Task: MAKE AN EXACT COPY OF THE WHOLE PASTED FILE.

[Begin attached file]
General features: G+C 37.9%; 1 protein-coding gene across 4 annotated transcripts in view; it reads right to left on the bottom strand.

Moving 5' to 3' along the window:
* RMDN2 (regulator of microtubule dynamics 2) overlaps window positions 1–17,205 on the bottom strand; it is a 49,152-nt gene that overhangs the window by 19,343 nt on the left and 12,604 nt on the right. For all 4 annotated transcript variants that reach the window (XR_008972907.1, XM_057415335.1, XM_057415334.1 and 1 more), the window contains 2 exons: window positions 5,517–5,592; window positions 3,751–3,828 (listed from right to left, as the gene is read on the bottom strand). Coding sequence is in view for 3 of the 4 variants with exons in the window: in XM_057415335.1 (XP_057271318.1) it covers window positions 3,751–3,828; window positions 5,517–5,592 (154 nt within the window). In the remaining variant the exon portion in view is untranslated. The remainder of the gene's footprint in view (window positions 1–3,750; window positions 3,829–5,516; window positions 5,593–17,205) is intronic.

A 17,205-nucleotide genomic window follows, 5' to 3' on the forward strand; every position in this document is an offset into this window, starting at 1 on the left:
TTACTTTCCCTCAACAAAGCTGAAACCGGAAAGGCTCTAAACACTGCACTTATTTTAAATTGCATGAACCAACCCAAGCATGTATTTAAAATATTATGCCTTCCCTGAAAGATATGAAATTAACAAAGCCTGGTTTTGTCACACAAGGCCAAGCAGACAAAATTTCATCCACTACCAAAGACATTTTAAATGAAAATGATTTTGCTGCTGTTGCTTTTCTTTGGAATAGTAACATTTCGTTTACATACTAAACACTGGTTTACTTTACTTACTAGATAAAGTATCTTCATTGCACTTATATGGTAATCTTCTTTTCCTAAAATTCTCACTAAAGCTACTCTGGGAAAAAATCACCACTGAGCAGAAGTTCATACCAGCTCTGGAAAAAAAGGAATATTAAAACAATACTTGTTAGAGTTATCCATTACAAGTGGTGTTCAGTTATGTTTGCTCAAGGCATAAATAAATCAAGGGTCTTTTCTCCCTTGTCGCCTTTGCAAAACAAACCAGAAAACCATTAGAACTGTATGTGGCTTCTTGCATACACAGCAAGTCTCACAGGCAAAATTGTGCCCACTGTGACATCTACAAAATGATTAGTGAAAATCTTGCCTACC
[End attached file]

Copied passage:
General features: G+C 37.9%; 1 protein-coding gene across 4 annotated transcripts in view; it reads right to left on the bottom strand.

Moving 5' to 3' along the window:
* RMDN2 (regulator of microtubule dynamics 2) overlaps window positions 1–17,205 on the bottom strand; it is a 49,152-nt gene that overhangs the window by 19,343 nt on the left and 12,604 nt on the right. For all 4 annotated transcript variants that reach the window (XR_008972907.1, XM_057415335.1, XM_057415334.1 and 1 more), the window contains 2 exons: window positions 5,517–5,592; window positions 3,751–3,828 (listed from right to left, as the gene is read on the bottom strand). Coding sequence is in view for 3 of the 4 variants with exons in the window: in XM_057415335.1 (XP_057271318.1) it covers window positions 3,751–3,828; window positions 5,517–5,592 (154 nt within the window). In the remaining variant the exon portion in view is untranslated. The remainder of the gene's footprint in view (window positions 1–3,750; window positions 3,829–5,516; window positions 5,593–17,205) is intronic.

A 17,205-nucleotide genomic window follows, 5' to 3' on the forward strand; every position in this document is an offset into this window, starting at 1 on the left:
TTACTTTCCCTCAACAAAGCTGAAACCGGAAAGGCTCTAAACACTGCACTTATTTTAAATTGCATGAACCAACCCAAGCATGTATTTAAAATATTATGCCTTCCCTGAAAGATATGAAATTAACAAAGCCTGGTTTTGTCACACAAGGCCAAGCAGACAAAATTTCATCCACTACCAAAGACATTTTAAATGAAAATGATTTTGCTGCTGTTGCTTTTCTTTGGAATAGTAACATTTCGTTTACATACTAAACACTGGTTTACTTTACTTACTAGATAAAGTATCTTCATTGCACTTATATGGTAATCTTCTTTTCCTAAAATTCTCACTAAAGCTACTCTGGGAAAAAATCACCACTGAGCAGAAGTTCATACCAGCTCTGGAAAAAAAGGAATATTAAAACAATACTTGTTAGAGTTATCCATTACAAGTGGTGTTCAGTTATGTTTGCTCAAGGCATAAATAAATCAAGGGTCTTTTCTCCCTTGTCGCCTTTGCAAAACAAACCAGAAAACCATTAGAACTGTATGTGGCTTCTTGCATACACAGCAAGTCTCACAGGCAAAATTGTGCCCACTGTGACATCTACAAAATGATTAGTGAAAATCTTGCCTACC